Case Management Plan for Janice Jones

1 January 2017

Janice has cut herself off from all her friends and relies heavily on her daughter Dorothy to handle her daily affairs. She explains that she needs a drink just to get out of bed and another before she eats breakfast that her daughter comes over every morning and prepares. If it weren’t for Dorothy she probably wouldn’t eat. Just to get through the day she must drink and the day she was arrested was after Dorothy and she had spent the morning doing her weekly grocery shopping. Janice explains that since her divorce she has been terminated from her position as a paralegal; for missing too many days of work.

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She is living off the alimony she receives from her ex-husband who is an airline pilot. You explain to Janice that she must stop drinking before there can progress with her personal issues. Janice hesitantly expresses she is ready to stop drinking. After a complete compilation of Janice’s social history you have tentatively diagnosed her with the following disorders according to the Diagnostic and Statistical Manual of Mental Disorders (DSM) retrieved.

Dependent Personality Disorder Axis IV- Recent Divorce/Unemployment Axis V- 60 Since Janice has agreed to stop drinking you realize that you have a potential crisis situation. According to About. Com Alcoholism “When a heavy or frequent drinker suddenly decides to quit “cold turkey” they will experience some physical withdrawal symptoms which can range from mildly annoying to severe and even life-threatening” retrieved 5/1/2012. Janice has admitted to being a daily heavy user of alcohol for a little over six months.

You have noticed that she appears to have some shaking of her hands which could be the beginning of Delirium Tremors (DT’s). You decide to ask her to go to the local hospital which has a specific unit for alcohol and substance withdrawal. She agrees and you take her to the hospital where she is immendialtly admitted and given Valium to ease the withdrawal symptoms she has already begun to show. The nurse explains that you have done the right thing and that Janice will remain hospitalized for the next 7 to 10 days. She advises there be no contact for the first five days.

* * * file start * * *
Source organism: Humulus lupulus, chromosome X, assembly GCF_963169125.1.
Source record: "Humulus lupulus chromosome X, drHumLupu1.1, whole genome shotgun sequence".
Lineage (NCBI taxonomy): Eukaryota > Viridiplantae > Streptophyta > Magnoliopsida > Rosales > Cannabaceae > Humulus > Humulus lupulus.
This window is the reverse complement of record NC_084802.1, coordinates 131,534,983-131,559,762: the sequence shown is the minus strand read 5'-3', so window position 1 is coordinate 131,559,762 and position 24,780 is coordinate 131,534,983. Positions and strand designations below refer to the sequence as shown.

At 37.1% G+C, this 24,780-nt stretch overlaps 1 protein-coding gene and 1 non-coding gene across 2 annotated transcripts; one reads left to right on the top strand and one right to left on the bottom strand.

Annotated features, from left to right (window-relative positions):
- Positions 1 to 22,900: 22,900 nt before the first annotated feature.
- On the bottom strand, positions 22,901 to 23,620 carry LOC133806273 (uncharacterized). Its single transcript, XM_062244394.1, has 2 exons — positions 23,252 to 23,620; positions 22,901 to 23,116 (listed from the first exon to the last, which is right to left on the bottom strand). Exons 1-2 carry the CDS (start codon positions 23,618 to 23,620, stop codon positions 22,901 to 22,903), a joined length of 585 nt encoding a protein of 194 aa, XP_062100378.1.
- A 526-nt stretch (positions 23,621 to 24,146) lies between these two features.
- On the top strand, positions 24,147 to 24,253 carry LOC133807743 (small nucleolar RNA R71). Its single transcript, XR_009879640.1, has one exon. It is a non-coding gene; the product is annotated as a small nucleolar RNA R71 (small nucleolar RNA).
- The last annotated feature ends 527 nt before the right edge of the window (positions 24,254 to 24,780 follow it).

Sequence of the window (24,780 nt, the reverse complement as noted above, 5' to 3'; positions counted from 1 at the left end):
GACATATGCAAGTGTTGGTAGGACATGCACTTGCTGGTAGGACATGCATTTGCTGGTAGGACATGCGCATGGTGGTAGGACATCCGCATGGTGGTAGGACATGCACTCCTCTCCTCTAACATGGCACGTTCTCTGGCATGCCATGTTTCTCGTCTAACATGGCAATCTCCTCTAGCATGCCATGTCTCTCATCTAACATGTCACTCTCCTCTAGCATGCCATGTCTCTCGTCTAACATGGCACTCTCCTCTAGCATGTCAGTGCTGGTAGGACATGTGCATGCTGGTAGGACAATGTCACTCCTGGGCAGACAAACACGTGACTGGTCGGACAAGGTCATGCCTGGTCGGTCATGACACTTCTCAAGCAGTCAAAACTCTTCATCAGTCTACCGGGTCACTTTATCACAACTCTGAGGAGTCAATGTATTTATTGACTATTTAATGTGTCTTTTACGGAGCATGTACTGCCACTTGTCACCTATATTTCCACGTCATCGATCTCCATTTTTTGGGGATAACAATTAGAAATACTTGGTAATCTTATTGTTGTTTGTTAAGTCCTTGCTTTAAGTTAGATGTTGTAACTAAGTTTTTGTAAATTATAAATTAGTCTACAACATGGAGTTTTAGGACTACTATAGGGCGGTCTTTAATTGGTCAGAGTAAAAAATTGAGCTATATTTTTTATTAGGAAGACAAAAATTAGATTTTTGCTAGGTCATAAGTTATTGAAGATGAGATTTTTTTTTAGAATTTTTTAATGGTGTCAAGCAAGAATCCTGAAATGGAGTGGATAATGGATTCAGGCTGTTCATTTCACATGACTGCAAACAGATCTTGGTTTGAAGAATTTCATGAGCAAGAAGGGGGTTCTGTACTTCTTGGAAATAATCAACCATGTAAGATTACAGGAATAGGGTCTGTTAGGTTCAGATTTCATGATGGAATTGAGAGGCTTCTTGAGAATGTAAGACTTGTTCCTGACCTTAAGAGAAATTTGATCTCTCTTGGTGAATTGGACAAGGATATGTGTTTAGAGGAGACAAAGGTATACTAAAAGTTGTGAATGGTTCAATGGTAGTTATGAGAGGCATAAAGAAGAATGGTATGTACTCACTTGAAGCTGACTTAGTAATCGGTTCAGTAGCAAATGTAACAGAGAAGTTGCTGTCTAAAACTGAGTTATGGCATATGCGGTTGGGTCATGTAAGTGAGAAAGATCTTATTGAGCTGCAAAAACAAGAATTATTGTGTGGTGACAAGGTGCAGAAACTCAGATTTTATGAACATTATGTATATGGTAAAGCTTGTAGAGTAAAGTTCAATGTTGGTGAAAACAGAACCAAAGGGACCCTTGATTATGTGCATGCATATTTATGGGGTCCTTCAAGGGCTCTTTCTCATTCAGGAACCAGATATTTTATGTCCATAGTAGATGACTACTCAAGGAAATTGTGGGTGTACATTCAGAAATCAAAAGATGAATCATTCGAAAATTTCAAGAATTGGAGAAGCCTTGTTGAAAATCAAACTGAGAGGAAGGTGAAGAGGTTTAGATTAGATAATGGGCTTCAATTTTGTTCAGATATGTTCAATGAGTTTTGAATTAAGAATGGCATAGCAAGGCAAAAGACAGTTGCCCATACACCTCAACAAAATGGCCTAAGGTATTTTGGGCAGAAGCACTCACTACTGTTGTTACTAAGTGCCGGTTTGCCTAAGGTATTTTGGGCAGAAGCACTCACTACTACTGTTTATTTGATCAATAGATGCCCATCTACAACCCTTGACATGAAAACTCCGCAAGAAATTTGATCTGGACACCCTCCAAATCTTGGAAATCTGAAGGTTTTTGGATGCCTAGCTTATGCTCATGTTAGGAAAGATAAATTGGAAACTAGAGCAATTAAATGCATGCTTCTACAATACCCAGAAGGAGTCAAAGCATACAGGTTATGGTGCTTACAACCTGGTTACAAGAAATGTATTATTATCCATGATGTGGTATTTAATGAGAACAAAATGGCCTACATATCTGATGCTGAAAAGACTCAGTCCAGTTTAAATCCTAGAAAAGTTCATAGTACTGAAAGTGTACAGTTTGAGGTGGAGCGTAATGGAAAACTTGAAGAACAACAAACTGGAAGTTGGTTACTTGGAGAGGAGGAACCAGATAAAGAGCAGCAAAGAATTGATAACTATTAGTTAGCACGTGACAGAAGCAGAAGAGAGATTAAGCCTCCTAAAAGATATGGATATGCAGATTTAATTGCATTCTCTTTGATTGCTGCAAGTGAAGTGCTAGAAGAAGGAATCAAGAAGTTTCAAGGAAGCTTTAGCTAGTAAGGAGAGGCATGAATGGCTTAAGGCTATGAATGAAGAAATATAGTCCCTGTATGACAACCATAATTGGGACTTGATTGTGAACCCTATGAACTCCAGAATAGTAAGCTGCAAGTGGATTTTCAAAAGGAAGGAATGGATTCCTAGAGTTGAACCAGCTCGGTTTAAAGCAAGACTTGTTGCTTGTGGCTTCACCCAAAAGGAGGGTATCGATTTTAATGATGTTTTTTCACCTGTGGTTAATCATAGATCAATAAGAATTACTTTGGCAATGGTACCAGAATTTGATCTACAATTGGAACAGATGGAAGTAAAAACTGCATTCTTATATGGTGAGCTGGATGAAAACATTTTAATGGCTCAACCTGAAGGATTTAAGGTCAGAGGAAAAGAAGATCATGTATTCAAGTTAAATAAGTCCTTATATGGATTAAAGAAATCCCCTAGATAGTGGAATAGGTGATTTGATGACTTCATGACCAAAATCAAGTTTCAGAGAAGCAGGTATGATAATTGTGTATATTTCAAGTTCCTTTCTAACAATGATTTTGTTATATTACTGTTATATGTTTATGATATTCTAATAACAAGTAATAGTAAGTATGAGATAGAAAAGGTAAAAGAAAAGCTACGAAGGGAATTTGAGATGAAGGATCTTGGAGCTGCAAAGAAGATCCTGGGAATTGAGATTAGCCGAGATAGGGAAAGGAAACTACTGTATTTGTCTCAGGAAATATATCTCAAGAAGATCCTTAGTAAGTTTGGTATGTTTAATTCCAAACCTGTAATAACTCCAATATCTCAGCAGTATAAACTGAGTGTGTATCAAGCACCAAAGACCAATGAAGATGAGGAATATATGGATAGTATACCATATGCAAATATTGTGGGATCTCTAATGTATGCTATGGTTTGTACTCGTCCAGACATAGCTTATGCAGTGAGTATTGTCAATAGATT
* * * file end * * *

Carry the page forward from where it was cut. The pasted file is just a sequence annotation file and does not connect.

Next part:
That by then her head will of cleared and she will have passed through the worst of the withdrawals. You ask Janice if you would like her to visit and possibly get started on her treatment plan so she has a plan of action upon her release. She reluctantly agrees. You return to see Janice on day 5 of her treatment to discuss her treatment plan. According to Summers Janice is in the 3rd stage of recovery “developing a treatment plan” (2009 p330). However after you speak with her you quickly realize that she is not in stage 3 but stage 2 “contemplation” (Summers 2009 p330).

Janice complains that she just doesn’t know if she’s ready. That ever since she stopped drinking she has all these emotions that she feels she is not ready to deal with. The nurse informs you that she spends hours in her room crying and refuses to engage in any of the programing designed to prepare her for her release. This is what Summers defines as “Ambivalence” a normal and expected response. Summers continues to explain “that collaboration and good listening skills are very important at this stage” (2009 p330). Janice talks a lot about her daughter Dorothy who has yet to come visit.

You take this as a prime opportunity to possibly get Dorothy involved in the treatment. You ask her if it would be alright for you to contact Dorothy and discuss her recovery plans. Janice agrees. You put together the appropriate release forms giving her authority to discuss with her daughter how she can be an intricate part of Janice’s treatment. She signs the forms and you express your interest in picking her up in 3 days to get started on her treatment plan so there is no question about what is expected of her. Janice agrees.